The 1.7 stable release features 21 new reproducible papers and multiple other enhancements including improved tools for parallel computing developed at the Second Working Workshop.
According to the SourceForge statistics, the previous 1.5 stable distribution has been downloaded more than 4,000 times. The top country (with 24% of all downloads) was USA, followed by China, Colombia, Germany, and Brazil. According to Openhub.net (last updated in January 2015), the year of 2014 was a period of a high development activity, with 33 contributors making 1,876 commits to the repository (up 16% from the previous year). Openhub.net says that Madagascar “has a well established, mature codebase maintained by a very large development team with stable year-over-year commits” and estimated 239 man-years of effort (an estimated development cost of $13 million).
Yesterday (April 1, 2015) a group of computer scientists from UK (Neil Chue Hong, Tom Crick, Ian Gent, and Lars Kotthoff) announced a seminal paper Top Tips to Make Your Research Irreproducible.
Here are the tips that the authors share:
- Think “Big Picture”. People are interested in the science, not the dull experimental setup, so don’t describe it. If necessary, camouflage this absence with brief, high-level details of insignificant aspects of your methodology.
- Be abstract. Pseudo-code is a great way of communicating ideas quickly and clearly while giving readers no chance to understand the subtle implementation details (particularly the custom toolchains and manual interventions) that actually make it work.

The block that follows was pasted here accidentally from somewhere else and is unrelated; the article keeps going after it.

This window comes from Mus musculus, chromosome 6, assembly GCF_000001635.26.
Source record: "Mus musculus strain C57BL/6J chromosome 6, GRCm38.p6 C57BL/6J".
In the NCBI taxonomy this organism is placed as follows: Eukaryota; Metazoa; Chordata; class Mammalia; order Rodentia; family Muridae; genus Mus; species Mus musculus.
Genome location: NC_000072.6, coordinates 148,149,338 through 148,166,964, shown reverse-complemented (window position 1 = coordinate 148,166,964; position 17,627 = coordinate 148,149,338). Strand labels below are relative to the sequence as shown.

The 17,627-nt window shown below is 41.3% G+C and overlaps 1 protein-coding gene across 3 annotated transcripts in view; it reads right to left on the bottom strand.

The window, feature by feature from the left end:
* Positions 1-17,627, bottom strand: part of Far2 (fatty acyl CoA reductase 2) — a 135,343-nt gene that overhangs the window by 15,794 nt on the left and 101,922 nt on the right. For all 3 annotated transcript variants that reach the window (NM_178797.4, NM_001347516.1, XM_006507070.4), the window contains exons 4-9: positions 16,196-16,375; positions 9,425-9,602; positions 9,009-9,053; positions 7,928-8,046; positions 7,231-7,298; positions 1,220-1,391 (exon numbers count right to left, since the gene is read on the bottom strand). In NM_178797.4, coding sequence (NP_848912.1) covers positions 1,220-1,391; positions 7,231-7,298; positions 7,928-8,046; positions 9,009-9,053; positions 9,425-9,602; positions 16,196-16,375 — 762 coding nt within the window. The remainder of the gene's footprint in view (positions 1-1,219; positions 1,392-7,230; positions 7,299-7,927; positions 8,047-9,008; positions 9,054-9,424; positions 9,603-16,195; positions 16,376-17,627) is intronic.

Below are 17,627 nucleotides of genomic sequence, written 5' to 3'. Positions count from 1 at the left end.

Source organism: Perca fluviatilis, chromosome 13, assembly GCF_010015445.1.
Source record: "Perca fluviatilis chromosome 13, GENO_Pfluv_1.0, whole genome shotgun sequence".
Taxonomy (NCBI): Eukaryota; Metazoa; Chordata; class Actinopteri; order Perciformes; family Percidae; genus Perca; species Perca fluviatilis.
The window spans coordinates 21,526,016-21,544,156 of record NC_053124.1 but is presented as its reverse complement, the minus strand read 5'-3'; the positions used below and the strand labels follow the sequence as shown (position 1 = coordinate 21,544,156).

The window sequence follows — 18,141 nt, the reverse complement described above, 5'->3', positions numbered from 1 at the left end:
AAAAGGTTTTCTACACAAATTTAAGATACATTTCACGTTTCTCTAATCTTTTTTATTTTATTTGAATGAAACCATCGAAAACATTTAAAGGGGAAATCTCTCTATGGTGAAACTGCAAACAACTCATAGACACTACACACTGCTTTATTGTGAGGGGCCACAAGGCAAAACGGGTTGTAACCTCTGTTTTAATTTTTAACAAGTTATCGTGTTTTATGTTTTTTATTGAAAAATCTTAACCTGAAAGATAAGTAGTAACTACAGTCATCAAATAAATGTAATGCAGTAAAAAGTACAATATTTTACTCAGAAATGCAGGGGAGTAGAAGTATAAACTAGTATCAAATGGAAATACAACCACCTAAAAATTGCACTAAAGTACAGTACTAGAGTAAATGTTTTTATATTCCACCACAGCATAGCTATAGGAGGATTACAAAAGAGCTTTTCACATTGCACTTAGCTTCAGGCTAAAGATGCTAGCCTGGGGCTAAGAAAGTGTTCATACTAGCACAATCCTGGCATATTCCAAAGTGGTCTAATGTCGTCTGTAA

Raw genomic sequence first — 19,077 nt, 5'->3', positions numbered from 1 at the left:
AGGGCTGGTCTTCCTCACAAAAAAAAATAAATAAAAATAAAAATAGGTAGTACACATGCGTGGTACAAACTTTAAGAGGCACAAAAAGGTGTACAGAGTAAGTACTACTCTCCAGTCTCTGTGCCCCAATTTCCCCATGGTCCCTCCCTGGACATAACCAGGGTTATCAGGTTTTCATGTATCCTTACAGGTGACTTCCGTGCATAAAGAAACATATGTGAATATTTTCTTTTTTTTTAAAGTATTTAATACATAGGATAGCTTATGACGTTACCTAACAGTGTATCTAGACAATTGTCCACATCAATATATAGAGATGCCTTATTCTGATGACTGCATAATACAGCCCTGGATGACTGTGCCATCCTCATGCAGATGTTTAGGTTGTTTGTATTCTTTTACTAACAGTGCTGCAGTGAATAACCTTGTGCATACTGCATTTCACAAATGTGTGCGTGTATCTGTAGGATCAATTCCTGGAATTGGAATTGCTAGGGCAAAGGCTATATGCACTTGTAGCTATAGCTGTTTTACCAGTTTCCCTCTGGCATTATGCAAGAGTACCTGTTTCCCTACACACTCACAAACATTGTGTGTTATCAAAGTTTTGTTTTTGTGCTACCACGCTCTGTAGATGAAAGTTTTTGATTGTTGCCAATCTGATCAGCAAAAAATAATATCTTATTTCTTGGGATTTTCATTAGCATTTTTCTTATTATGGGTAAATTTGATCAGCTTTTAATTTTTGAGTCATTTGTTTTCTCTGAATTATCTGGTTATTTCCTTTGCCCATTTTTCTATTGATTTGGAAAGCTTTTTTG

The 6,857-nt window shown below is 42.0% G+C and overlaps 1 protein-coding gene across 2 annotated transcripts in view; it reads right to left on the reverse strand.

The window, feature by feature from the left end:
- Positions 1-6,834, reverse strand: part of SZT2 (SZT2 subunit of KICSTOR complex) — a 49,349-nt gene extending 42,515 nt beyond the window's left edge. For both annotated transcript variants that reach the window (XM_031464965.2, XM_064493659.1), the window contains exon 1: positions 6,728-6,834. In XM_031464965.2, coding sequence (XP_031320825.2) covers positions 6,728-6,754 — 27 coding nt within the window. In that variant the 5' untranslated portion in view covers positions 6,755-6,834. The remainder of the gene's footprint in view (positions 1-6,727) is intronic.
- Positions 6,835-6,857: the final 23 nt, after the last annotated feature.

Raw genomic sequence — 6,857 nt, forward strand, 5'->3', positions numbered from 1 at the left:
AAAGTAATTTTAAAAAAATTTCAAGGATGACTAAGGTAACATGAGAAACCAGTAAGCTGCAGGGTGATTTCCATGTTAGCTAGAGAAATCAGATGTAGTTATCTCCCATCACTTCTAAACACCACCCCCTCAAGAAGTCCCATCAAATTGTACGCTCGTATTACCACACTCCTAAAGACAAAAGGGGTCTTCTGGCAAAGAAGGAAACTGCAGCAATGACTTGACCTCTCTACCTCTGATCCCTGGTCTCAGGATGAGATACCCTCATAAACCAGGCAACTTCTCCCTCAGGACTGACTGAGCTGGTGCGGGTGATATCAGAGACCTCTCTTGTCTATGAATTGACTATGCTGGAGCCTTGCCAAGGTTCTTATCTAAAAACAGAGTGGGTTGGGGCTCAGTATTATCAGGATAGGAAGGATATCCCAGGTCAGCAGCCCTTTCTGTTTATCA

- Short and sweet. Any limitations of your methods or proofs will be obvious to the careful reader, so there is no need to waste space on making them explicit\footnote. However much work it takes colleagues to fill in the gaps, you will still get the credit if you just say you have amazing experiments or proofs.
- The deficit model. You’re the expert in the domain, only you can define what algorithms and data to run experiments with. In the unhappy circumstance that your methods do not do well on community curated benchmarks, you should create your own bespoke benchmarks and use those (and preferably not make them available to others).
- Don’t share. Doing so only makes it easier for other people to scoop your research ideas, understand how your code actually works instead of why you say it does, or worst of all to understand that your code doesn’t actually work at all.
These tips will be undoubtedly embraced by all scientists trying to make their research irreproducible. The paper ends with an important conjecture:
We make a simple conjecture: an experiment that is irreproducible is exactly equivalent to an experiment that was never carried out at all. The happy consequences of this conjecture for experts in irreproducibility will be published elsewhere, with extremely impressive experimental support.